In general, individuals progress through drug addiction treatment at varying speeds, so there is no predetermined length of treatment. Those who complete treatment achieve the best outcomes, but even those who drop out may receive some benefit.
Good outcomes from TC treatment are strongly related to treatment duration, which likely reflects benefits derived from the underlying treatment process. Still, treatment duration is a convenient, robust predictor of good outcomes. Individuals who complete at least 90 days of treatment in a TC have significantly better outcomes on average than those who stay for shorter periods.
Traditionally, stays in TCs have varied from 18 to 24 months. Recently, however, funding restrictions have forced many TCs to significantly reduce stays to 12 months or less and/or develop alternatives to the traditional residential model (see "How else can TCs be modified?").
For individuals with many serious problems (e.g., multiple drug addictions, criminal involvement, mental health disorders, and low employment), research again suggests that outcomes were better for those who received TC treatment for 90 days or more. In a DATOS study, treatment outcomes were compared for cocaine addicts with six or seven categories of problems and who remained in treatment at least 90 days. In the year following treatment, only 15 percent of those with over 90 days in TC treatment had returned to weekly cocaine use, compared to 29 percent of those who received over 90 days of outpatient drug-free treatment and 38 percent of those receiving over 3 weeks of inpatient treatment.
The relationship between retention and good treatment outcomes identified in DATOS has been replicated in many studies. However, many TCs have a high dropout rate, although about one-third of dropouts seek readmission. A significant research effort is underway to better understand and improve TC treatment retention by examining external factors, program services and processes, and attributes of individuals in treatment.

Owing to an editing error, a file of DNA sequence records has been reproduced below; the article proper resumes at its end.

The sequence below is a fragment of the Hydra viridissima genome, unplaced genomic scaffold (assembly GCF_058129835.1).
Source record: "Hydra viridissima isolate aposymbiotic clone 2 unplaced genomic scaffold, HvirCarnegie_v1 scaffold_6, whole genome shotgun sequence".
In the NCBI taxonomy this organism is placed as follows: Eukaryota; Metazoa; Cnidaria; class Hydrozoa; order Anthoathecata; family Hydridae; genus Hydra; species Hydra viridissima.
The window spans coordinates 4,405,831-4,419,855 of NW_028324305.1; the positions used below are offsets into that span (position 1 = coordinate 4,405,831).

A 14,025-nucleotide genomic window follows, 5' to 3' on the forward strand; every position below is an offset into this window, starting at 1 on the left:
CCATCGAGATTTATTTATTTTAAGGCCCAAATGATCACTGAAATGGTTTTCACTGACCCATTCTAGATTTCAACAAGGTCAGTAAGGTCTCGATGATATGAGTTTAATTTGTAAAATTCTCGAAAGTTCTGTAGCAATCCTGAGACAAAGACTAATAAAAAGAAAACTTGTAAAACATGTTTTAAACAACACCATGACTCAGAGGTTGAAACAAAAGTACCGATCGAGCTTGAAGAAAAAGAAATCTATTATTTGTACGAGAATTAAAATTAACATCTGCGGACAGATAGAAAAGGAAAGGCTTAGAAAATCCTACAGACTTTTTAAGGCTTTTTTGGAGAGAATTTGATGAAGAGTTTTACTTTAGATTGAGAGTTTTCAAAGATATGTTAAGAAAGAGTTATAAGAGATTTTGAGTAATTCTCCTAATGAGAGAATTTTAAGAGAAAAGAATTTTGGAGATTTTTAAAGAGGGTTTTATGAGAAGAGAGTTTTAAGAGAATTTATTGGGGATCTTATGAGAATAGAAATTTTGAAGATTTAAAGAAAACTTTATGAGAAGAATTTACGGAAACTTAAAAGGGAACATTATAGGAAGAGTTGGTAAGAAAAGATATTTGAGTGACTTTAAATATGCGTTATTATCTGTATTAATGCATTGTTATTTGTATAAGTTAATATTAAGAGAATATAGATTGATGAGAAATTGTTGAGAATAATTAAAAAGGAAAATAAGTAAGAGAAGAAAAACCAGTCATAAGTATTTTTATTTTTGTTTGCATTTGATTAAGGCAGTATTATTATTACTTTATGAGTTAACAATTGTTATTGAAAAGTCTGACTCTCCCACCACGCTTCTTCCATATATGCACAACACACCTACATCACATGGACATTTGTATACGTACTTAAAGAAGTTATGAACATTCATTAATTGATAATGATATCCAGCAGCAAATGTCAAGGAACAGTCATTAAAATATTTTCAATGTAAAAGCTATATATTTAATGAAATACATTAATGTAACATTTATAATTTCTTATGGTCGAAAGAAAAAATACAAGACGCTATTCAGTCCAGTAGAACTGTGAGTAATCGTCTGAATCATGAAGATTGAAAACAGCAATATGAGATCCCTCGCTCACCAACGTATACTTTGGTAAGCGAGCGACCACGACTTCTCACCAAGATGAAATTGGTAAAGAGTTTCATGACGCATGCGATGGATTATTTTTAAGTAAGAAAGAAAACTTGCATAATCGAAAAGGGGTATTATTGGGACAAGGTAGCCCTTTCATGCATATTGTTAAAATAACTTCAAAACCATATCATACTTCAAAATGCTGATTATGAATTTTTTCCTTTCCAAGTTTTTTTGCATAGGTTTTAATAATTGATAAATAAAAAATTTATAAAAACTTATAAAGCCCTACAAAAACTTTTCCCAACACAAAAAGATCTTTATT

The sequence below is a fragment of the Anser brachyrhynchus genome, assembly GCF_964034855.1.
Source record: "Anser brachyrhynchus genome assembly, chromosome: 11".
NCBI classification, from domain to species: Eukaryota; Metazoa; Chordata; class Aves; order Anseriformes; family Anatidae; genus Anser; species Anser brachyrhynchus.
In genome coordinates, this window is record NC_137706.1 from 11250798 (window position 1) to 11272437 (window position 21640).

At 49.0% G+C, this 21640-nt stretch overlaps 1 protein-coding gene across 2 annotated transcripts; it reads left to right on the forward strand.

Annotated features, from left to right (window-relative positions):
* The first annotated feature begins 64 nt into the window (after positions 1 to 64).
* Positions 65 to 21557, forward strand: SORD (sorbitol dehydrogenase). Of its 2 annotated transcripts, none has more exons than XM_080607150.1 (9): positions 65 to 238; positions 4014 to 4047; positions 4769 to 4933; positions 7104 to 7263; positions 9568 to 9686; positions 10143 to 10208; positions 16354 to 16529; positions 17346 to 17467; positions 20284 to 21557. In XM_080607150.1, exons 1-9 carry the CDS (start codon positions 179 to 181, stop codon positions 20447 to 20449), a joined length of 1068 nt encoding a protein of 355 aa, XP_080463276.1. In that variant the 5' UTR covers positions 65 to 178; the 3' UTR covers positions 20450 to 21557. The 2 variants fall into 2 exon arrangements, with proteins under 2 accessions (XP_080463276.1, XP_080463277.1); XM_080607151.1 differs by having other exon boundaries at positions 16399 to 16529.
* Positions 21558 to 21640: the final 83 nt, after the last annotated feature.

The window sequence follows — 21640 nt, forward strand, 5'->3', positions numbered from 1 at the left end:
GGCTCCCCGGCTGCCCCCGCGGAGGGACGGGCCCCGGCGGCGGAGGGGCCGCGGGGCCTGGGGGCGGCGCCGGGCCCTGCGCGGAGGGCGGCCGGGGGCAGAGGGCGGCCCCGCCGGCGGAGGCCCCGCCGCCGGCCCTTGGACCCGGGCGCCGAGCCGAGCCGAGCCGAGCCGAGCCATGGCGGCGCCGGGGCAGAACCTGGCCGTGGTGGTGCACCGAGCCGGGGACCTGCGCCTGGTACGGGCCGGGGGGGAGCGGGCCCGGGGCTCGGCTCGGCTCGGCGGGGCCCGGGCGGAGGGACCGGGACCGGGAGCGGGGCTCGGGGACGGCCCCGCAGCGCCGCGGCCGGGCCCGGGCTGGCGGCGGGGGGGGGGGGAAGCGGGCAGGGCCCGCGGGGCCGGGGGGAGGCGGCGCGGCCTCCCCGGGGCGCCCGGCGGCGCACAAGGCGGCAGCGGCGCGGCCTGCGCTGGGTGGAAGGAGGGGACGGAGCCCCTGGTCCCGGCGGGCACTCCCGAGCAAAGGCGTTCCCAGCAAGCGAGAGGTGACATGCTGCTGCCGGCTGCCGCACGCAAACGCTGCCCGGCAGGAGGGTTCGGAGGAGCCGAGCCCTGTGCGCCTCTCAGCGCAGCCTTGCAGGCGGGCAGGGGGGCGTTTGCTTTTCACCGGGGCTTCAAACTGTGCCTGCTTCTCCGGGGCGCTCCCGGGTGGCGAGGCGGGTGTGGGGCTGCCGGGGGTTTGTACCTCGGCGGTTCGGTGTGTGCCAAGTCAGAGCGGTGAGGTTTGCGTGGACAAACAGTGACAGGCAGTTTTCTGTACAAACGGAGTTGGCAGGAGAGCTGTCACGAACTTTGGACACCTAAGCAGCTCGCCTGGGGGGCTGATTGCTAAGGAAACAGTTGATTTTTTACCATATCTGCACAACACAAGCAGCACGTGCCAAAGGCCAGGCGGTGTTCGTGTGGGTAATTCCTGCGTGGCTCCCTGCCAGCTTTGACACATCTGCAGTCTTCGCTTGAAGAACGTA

External factors related to retention include level of association with family or friends who use drugs or are involved in crime, and legal pressures to enroll in treatment. Inducements -- sanctions or enticements by the family, employment requirements, or criminal justice system pressure -- can improve treatment entry and retention and may increase the individual's internal motivation to change with the help of treatment.
In the TC, the level of treatment engagement and participation is related to retention and outcomes. Treatment factors associated with increased retention include having a good relationship with one's counselor, being satisfied with the treatment, and attending education classes. One study tested a strategy to enhance motivation by increasing new residents' exposure to experienced staff, in contrast to the more traditional approach of largely relying on junior staff as role models. The senior staff provided seminars for new residents based on their own experiences with retention-related topics. This strategy appeared to increase the 30-day retention rate and was particularly effective for those whose pretreatment motivation was the weakest.
Important attributes linked to treatment retention include self-esteem, attitudes and beliefs about oneself and one's future, and readiness and motivation for treatment. Retention can be improved through interventions to address these areas. One approach focuses on teaching cognitive strategies to improve self-esteem, develop "road maps" for positive personal change, improve understanding of how to benefit from drug abuse treatment, and develop appropriate expectations for treatment and recovery. This approach was particularly effective for individuals with lower educational levels.
This series of reports simplifies the science of research findings for the educated lay public, legislators, educational groups, and practitioners. The series reports on research findings of national interest.
As a result of scientific research, we know that addiction is a disease that affects both brain and behavior.